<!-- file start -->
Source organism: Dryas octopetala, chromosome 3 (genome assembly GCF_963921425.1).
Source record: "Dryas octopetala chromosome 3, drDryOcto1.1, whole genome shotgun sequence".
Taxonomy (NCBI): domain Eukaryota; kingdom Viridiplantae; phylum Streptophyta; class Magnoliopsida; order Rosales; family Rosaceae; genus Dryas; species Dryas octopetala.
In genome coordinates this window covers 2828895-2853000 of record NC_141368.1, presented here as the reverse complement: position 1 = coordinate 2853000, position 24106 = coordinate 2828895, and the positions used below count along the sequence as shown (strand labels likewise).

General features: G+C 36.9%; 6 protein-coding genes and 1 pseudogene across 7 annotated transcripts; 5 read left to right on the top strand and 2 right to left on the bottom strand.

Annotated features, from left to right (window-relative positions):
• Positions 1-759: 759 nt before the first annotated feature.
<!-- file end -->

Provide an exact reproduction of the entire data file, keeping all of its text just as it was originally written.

Source organism: Dryas octopetala, chromosome 3 (genome assembly GCF_963921425.1).
Source record: "Dryas octopetala chromosome 3, drDryOcto1.1, whole genome shotgun sequence".
Taxonomy (NCBI): domain Eukaryota; kingdom Viridiplantae; phylum Streptophyta; class Magnoliopsida; order Rosales; family Rosaceae; genus Dryas; species Dryas octopetala.
In genome coordinates this window covers 2828895-2853000 of record NC_141368.1, presented here as the reverse complement: position 1 = coordinate 2853000, position 24106 = coordinate 2828895, and the positions used below count along the sequence as shown (strand labels likewise).

General features: G+C 36.9%; 6 protein-coding genes and 1 pseudogene across 7 annotated transcripts; 5 read left to right on the top strand and 2 right to left on the bottom strand.

Annotated features, from left to right (window-relative positions):
• Positions 1-759: 759 nt before the first annotated feature.